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ART H 326: Art Since 1940

Welcome to the library guide for Dr. Kavky's ART H 326 course at Penn State Berks!

Research Project

decorative onlyBasic Requirements for the Research Project:

"For your final project in this class you will each select a contemporary artist, present the artist to the class and write a short research paper which analyzes the artist’s work in the context of a contemporary issue such as sexual or racial equality, environmental concerns, consumerism, censorship, political activism, surveillance, immigration, etc....

After you select your artist, you will research your artist, briefly present your artist to the class, and write a 3-4 page paper plus images, citations and a work cited list (or endnotes and bibliography). 

Please do not write a biography of the artist. Artist biographies can be found easily on the internet. Your paper should be a critical analysis of the artist’s work in relation to contemporary issues. Use this as an opportunity to relate contemporary art to other fields of knowledge and issues that interest you! "  --From Dr. Kavky's assignment

 

Sources

Acceptable Sources

        Sources by Art Historians and Art Critics

  • Scholarly journal articles (required to have some)--these are a special type of article that are written by scholars (professors), published in journals, often have long lists of citations.  Check out this example--you might recognize the author!
  • Book (required to have some)--you can find books at Thun Library or order books from other campuses if Thun does not have what you need.
  • Critical reviews of exhibitions--these are well-thought-out, substantial reviews of exhibitions by your artists.  They are often found in art journals or credible newspaper like the New York Times.  Please be aware that the reviews are opinions.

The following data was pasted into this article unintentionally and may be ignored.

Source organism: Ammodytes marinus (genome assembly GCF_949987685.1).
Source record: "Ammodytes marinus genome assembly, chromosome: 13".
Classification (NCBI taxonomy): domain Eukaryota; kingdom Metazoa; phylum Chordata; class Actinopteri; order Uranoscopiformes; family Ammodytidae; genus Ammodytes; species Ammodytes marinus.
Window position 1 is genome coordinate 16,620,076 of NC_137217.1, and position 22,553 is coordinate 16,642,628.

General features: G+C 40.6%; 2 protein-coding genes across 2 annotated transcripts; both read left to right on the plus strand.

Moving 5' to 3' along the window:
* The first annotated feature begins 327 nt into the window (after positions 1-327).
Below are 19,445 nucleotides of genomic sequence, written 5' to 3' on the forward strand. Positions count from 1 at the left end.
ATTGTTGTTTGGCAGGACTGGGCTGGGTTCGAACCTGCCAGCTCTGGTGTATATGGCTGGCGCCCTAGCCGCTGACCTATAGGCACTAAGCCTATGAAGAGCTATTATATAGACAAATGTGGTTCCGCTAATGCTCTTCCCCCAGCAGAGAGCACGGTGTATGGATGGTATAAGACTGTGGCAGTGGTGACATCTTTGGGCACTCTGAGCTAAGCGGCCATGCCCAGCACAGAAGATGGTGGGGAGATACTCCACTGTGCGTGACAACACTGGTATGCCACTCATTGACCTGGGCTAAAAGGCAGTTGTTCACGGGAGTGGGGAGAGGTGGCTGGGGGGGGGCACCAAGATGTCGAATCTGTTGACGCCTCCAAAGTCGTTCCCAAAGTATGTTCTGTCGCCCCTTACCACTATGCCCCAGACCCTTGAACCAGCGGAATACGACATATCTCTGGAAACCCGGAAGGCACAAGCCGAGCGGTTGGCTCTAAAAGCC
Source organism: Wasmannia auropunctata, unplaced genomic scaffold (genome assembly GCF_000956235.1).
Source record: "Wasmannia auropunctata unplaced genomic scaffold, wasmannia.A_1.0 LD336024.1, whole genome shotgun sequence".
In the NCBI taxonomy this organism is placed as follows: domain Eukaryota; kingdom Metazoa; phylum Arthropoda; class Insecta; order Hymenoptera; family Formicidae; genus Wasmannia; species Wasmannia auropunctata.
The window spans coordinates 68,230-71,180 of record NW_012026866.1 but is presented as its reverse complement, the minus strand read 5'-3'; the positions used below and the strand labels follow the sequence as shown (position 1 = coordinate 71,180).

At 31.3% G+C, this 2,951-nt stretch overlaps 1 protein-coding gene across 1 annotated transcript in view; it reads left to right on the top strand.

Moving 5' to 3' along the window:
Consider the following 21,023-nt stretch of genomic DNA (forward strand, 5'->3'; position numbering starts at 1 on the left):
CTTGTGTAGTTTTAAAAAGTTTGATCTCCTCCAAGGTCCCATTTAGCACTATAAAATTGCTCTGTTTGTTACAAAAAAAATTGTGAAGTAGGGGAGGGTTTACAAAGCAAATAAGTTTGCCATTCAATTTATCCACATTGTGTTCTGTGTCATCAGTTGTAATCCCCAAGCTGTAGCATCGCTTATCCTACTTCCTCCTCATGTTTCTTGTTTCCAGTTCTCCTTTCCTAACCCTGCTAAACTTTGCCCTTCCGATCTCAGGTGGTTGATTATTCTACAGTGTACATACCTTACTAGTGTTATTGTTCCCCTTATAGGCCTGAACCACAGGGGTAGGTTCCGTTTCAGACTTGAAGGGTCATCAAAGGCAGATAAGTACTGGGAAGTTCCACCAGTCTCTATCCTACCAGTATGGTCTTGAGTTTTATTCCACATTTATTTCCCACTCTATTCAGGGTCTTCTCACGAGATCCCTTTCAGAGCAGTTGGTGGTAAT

Sources by the Artist  

  • The author's web site or blog (if the artist has written the site)
  • The artist's memoirs or autobiographies
  • Interviews with the artists that appeared in newspapers, magazines, TV news shows

 

Unacceptable Sources

  • Wikipedia
  • Web Sites that lack credibility
  • Exhibition reviews that are not scholarly (some exhibition reviews only offer dates and times of the exhibit and very short summaries of the artwork--avoid these).

 

Which of these sources are acceptable, and which are not acceptable?

How To Find Scholarly, Peer-reviewed Journal Articles

Search for the name of the artist along with a relevant contemporary issue:

Georgia O'Keeffe and feminism

Power Tip: You can enclose the author's name in quotation marks to perform an exact phrase search.

 

What if this search strategy doesn't find enough good sources? 

1. Try slightly different search words:

Georgia O'Keeffe  and women's issues

Georgia O'Keeffe  and women's rights

2. Switch to another database.  If JSTOR does not find enough, try Art Full Text instead.

3.  Consider changing the topic slightly, maybe changing the artist or changing the contemporary issue.

If I can't find enough on Georgia O'Keeffe and feminism:

--I could try changing the contemporary issue. I could search for Georgia O'Keeffe and environmentalism 

--I could try changing the artist.  I could search for Cindy Sherman and feminism instead.

 

How To Find Scholarly Art Books

The CAT is the main search tool for finding books at all Penn State Libraries.

--Look over the list of books in Canvas and your textbook.  Search for those books in the CAT by changing the drop-down box to Title.

screenshot of the Quick Search in the Cat.  Yellow arrow points at the drop-down box with title search

 

 

--Search for the name of the artist in quotation marks in the CAT (after you search, you can also use the filters on the right sidebar to select "Visual Arts").

"Andy Warhol"

--Look for books on movements or trends in contemporary art that may include a discussion of your artist.  For example, if I can't find books solely on Andy Warhol, I could type in pop art and look through books on pop art for mentions of Andy Warhol.

 

a blue button from the Cat that says "I want It"

Bonus: How To Find Critical Exhibition Reviews